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Case Study Interview

Isolation Plus: One Year Later

Interview with Fi Thomson

We met up with one of our Isolation Plus users to hear about her feedback on how she has been using Isolation Plus, if it has helped her with her work, and to find out how we could improve our product.

Fi Thomson is a community development officer based in Moray (Scotland). She has a particular interest in fuel poverty in rural settings and helping rural communities to deal with local challenges.

You have been using Orbis and our Isolation Plus data sets for the best part of 10 months now. What has been your experience of Orbis and Isolation Plus so far?

When I first looked at the data I was excited. The data had the right granularity for me to engage at community level- even street level, but also I was slightly puzzled about some of your data on fuel poverty which is one I have most experience with here. The results you were showing looked slightly different from my expectation from my community engagement, especially in rural settings, Isolation Plus was showing an airfield being fuel poor for example.

Ahh. Well, that’s not so great then…

But I’ll tell you what was great: once I raised my concerns about the data, your colleagues (Jill & Nathan) organised a session to understand what the problem could be and how it could be fixed. I made a few suggestions about the kind of data which could make the fuel poverty layer better in rural settings and, a few weeks after I made the suggestions, we were able to have a conversation with the changes added to the data and it was more what I expected to see.

So when the changes were made, I had accurate information at a granularity which I had never been able to get before. You know how it is, the information is there but it lives in obscure excel sheets which are impossible to find no matter how many stones you turn.

I knew there was data about fuel poverty but once you were able to show the different data sets, I was able to say “There is 43% of fuel poverty in Morray but now I can also tell you exactly where the very high levels (70 / 80%) are located” and I couldn’t do that before. And that makes a big difference. The responsiveness of the Astrosat team of taking onboard the information I gave them and then respond with the updates was really great.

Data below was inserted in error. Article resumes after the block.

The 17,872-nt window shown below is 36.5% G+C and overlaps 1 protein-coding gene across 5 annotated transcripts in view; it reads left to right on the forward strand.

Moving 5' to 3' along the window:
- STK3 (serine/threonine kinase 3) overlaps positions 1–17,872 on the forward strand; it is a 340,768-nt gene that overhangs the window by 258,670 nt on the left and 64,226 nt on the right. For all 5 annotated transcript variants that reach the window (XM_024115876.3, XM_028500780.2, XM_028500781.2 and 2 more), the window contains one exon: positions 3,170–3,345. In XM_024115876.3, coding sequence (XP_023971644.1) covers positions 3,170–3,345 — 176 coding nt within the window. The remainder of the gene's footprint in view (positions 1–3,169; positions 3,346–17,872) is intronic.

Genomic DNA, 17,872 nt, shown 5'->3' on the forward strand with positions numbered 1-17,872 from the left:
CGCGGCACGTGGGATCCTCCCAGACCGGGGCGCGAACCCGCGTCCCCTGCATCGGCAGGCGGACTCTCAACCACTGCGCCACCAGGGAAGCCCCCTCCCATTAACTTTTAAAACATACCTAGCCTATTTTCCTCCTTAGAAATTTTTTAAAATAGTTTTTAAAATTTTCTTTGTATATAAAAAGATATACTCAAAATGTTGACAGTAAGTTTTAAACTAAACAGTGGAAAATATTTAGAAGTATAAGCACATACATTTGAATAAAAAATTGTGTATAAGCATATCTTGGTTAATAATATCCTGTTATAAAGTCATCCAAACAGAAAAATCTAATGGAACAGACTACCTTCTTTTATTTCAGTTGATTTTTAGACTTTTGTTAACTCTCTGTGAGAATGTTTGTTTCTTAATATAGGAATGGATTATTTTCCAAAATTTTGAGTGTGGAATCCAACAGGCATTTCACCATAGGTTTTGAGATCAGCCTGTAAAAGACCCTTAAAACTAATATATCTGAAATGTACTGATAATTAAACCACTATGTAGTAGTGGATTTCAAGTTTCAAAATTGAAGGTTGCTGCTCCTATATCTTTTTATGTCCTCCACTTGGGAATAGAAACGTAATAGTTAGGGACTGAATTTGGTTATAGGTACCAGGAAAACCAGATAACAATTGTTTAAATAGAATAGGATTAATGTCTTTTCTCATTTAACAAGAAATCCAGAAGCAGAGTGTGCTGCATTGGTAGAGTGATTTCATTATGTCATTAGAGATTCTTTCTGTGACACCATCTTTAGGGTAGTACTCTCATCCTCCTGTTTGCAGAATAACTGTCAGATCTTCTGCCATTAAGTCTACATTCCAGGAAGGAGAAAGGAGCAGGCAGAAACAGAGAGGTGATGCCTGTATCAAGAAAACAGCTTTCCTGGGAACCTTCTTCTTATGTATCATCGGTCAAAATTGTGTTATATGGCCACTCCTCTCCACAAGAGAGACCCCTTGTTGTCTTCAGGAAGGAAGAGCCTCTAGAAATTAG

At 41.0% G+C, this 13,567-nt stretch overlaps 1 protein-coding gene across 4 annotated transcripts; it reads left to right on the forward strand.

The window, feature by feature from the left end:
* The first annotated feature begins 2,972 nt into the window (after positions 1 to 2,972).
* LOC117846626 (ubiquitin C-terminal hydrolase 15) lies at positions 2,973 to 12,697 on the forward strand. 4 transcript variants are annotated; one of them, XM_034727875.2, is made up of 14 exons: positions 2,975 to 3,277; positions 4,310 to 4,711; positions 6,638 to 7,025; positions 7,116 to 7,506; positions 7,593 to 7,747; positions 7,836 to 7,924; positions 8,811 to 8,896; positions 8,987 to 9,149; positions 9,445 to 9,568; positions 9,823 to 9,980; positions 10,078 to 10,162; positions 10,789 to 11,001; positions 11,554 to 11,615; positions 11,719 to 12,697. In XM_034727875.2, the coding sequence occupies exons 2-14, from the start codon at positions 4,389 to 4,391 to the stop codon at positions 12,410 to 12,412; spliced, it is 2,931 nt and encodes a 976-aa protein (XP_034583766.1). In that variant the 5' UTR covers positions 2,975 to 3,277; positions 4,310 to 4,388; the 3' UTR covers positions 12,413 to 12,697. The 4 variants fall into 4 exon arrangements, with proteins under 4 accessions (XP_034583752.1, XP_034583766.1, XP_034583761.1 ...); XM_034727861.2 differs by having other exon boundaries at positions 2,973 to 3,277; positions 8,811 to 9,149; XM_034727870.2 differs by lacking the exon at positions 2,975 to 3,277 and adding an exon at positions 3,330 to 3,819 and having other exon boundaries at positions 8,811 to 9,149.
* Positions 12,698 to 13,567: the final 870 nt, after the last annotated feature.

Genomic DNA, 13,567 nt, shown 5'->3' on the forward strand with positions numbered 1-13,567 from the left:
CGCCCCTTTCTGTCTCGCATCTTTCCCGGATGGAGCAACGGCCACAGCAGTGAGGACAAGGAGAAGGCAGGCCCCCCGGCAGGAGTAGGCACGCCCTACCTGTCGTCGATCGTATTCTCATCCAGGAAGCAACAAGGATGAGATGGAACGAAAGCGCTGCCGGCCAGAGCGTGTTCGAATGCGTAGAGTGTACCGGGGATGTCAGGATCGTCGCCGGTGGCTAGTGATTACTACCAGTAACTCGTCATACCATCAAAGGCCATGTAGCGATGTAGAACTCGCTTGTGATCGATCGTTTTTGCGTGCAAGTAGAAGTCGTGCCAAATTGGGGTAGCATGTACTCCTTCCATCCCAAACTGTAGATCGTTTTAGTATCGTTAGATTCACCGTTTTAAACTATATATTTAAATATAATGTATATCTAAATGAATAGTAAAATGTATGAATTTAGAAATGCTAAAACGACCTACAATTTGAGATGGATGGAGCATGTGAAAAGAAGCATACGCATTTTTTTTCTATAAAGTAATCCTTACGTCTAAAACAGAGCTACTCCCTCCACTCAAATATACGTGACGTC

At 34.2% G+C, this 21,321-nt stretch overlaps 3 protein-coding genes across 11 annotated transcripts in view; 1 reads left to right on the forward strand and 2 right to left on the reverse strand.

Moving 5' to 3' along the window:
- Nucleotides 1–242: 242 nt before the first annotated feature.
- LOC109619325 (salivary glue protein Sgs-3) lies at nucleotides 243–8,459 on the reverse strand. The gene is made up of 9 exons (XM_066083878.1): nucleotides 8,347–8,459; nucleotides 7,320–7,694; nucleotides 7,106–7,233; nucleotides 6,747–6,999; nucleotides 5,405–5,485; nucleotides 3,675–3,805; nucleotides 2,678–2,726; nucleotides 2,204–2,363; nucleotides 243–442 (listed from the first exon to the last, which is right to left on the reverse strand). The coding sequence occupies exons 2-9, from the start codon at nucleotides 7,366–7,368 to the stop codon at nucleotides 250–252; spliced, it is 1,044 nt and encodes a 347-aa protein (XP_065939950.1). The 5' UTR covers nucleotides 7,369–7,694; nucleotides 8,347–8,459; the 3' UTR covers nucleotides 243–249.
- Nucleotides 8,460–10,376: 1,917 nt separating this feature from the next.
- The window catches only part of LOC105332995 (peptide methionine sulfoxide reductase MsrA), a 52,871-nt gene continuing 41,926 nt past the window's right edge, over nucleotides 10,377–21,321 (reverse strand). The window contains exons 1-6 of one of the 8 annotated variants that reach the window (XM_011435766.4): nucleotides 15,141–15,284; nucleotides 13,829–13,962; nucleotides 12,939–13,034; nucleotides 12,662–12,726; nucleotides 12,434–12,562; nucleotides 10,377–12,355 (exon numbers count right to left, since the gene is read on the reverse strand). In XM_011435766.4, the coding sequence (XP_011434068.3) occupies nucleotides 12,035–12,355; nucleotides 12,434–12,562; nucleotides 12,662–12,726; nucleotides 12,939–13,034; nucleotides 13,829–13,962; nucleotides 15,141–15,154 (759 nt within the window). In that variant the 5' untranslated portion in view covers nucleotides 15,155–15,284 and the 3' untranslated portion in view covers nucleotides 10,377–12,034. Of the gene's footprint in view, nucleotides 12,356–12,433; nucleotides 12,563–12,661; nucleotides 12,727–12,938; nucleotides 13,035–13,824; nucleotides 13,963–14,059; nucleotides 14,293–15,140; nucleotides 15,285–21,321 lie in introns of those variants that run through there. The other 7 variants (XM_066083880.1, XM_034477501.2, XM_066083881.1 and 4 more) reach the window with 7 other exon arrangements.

Why is that data set of such importance to you?

Because I had been working on fuel poverty and the links it had to fuel types in homes. Areas I was looking at were not known as fuel poor or “cold houses”, and the information publicly available doesn’t help you. People don’t often know they are fuel poor; they complain that they pay too much for their heating or their house is cold…

I couldn’t, I didn’t, have the information to present to others.  It was very hard to gather all that data. As I said, I knew there were Excel sheets out there made by others using EPC data but they were not very accurate. I’ll tell you what I really like using the Isolation Plus fuel poverty layer: it’s that I can see the data you used to make the calculation. Just that reference was incredibly useful and provides reassurance that you are not just making it up.

What other data sets have you been using, and why?

I’ve used a lot of the data sets because by using a few of them you can get a better picture about deprivation in an area. SIMD [Scottish Index of Multiple Deprivation] is good, but it doesn’t tell the whole story. I used the Transport Isolation layer [Transport Poverty] in relation to access to services. It’s good to be able to say “here there is 84% possibility that people have poor access to services and transport so that’s one part of the problem.”

What do you do with all the information?

How it usually works is: we get informed that a decision has been made after a consultation process, and that a solution is going to be rolled out. I then have to go back to the community and persuade them that it is the ideal solution. But now there is a new trend where consultation is carried out on the ground and the result is confirmed by the data, and this is where Isolation Plus is really useful because I don’t need to spend a lot of time looking for the confirmation of what I am told on the ground. I then work with community members and try to get something done to solve the issue.